At some point, I would also like to compile a database of interesting business names, street names and other such things, but haven’t been able to get to it yet.

Other writers, such as Henry James and Charles Dickens were known to keep lists of names in their notebooks. Again, so they could reference them when needed. Dickens, especially, is famous for coining names that reflect the character’s personality, such as Ebenezer Scrooge.

However you decide to handle your characters’ names, take them seriously, as seriously as you would naming a child, because it is just as important. At least it’s important to your fiction.

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Writing advice

A Place For Fiction: Locations

Someone in one of my writers’ groups asked an interesting question the other day. “Do you use real locations in your fiction, or make them up?”

My short answer was: yes, I do.

The longer answer is more complicated because every story is different and every author is different. However, there are some general principles that apply to each variation. So let’s look at them.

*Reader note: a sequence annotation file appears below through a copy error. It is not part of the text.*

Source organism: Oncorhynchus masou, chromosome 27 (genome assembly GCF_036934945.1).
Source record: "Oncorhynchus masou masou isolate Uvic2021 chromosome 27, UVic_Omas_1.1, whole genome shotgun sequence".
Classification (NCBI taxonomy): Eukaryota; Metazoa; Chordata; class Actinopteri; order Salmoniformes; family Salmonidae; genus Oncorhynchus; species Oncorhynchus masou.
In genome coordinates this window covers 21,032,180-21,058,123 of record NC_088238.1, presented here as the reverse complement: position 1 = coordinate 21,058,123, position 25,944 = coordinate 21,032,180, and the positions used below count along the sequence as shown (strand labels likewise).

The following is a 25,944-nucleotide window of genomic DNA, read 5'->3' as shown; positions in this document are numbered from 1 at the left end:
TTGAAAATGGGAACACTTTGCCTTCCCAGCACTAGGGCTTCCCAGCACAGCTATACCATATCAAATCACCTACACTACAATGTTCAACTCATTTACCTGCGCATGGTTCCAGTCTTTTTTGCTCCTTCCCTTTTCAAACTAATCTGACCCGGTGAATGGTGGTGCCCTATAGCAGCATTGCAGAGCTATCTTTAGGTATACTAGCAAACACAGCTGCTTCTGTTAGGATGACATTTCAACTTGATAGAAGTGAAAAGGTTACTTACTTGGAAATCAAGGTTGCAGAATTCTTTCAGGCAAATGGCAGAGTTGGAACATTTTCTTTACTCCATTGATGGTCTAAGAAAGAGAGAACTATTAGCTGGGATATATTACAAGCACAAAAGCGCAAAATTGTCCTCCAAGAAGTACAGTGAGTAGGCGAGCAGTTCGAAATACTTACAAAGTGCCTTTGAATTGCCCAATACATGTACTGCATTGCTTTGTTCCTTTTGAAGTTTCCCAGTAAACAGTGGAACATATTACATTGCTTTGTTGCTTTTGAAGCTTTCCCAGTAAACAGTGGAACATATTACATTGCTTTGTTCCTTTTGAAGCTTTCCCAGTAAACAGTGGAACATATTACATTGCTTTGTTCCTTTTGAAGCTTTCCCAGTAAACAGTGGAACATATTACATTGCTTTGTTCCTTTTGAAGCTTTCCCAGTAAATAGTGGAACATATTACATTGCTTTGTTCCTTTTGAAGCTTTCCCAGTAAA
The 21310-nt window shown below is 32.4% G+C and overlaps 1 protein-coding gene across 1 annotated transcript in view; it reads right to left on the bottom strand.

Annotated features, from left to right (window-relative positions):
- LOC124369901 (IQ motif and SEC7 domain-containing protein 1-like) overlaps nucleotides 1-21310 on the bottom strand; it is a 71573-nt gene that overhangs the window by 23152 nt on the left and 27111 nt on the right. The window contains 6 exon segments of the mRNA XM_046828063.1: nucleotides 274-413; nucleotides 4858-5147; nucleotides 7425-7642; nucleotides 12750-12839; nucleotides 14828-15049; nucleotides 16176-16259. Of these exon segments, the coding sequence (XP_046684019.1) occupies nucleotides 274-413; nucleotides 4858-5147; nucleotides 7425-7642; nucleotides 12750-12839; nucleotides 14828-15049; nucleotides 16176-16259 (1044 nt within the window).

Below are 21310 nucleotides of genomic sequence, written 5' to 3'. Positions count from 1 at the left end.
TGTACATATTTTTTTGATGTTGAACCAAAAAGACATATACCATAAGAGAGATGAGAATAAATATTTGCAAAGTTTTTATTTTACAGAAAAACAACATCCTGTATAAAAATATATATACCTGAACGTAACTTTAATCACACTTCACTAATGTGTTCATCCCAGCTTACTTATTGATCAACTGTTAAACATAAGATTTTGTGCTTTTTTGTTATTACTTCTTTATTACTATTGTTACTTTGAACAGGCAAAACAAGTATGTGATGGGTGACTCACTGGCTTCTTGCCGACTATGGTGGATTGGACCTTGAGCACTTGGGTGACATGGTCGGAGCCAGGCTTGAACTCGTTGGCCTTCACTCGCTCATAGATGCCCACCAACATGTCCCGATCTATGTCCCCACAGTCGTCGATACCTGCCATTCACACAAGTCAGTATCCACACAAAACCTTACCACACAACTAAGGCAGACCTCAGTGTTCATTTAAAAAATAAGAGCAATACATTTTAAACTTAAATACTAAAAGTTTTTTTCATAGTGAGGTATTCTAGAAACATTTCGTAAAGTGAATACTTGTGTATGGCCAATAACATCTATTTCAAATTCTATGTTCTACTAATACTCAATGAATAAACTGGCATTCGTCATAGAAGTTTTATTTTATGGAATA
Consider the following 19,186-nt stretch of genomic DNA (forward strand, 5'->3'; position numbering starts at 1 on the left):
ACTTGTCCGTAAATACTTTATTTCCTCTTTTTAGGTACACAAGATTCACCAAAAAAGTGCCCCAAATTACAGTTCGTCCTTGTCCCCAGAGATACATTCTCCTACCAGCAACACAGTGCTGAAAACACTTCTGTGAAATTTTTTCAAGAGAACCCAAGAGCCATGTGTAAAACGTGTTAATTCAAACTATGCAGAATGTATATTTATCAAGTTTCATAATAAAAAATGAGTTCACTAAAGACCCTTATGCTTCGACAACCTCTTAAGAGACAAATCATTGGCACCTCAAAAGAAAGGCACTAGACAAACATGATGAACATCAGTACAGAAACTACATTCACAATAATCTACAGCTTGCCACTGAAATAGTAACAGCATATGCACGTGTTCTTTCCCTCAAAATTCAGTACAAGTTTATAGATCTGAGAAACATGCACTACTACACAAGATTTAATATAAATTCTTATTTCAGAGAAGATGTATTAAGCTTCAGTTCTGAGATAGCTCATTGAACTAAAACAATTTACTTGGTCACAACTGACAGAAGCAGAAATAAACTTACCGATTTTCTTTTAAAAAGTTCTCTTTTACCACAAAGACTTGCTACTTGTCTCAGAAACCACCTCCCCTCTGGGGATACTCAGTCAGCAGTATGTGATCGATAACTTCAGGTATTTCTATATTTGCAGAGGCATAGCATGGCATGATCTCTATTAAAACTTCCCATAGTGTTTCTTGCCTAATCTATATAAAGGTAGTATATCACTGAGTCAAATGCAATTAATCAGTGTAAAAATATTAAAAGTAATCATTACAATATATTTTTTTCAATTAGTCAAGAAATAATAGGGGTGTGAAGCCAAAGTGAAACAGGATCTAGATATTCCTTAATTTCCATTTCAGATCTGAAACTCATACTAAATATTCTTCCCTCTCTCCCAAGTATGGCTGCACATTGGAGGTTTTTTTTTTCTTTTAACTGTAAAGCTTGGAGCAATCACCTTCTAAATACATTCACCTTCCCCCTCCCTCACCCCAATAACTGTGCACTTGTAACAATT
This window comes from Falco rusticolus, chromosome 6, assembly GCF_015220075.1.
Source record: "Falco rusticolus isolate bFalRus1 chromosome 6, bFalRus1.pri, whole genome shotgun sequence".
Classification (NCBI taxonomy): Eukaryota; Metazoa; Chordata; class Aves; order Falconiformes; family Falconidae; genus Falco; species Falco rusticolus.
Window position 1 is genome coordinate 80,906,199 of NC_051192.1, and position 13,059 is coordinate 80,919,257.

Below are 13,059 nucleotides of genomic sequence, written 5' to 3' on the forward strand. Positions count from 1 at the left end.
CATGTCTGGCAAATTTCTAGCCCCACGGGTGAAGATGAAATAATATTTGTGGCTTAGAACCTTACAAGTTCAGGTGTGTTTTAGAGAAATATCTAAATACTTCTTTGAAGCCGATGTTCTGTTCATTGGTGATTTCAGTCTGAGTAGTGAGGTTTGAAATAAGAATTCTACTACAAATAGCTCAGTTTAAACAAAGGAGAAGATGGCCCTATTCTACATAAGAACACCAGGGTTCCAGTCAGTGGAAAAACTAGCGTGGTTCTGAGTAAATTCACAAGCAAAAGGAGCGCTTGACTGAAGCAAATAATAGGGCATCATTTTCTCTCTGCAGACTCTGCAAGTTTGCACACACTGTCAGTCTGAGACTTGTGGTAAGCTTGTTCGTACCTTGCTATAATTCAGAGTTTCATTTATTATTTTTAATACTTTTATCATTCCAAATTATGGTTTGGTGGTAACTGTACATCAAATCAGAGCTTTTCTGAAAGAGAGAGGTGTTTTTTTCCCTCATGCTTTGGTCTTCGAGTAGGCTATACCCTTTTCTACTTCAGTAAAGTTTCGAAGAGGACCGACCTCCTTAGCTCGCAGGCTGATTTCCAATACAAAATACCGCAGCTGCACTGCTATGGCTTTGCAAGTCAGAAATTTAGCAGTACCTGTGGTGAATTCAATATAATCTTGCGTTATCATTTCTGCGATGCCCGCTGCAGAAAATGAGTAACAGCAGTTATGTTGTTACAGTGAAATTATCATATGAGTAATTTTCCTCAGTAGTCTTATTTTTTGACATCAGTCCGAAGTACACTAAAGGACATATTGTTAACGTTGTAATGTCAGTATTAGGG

Using real locations.

The primary benefit to using real locations in fiction is that it immediately increases the realism of the story. It does not matter how fantastic the story, it will seem more realistic because the locations and landmarks are real. It also makes the writer’s work a bit easier because she only needs to describe the existing places, rather than create them from scratch.

In addition, many readers (myself included) truly enjoy reading a work that takes place in familiar locations. It is a great selling point.

The primary drawback to using real locations as the setting for fiction is that you run the very real risk of offending someone associated with that location. For instance, if you have someone running a narcotics ring out of the back of the neighborhood Starbucks, the Starbucks Corporation might take objection to that. Or if you describe an existing house, or business in a less than flattering manner, the owner may not appreciate it. That also goes for entire neighborhoods, or towns.

Another drawback to using real locations is that of accuracy. If you are setting your story in a real place, you had better be familiar with how it looks and feels. Nothing breaks the illusion of reality quicker than setting your story in a real location and getting the descriptions wrong.

This method is most often used in historical fiction and political/military thrillers, where realism and particular locations are of the utmost importance. (A story about the battle of Gettysburg pretty much has to be set in and around Gettysburg and the descriptions need to be historically accurate. The same goes for the President of the U.S. in the Oval Office).

Fictional locations based on real ones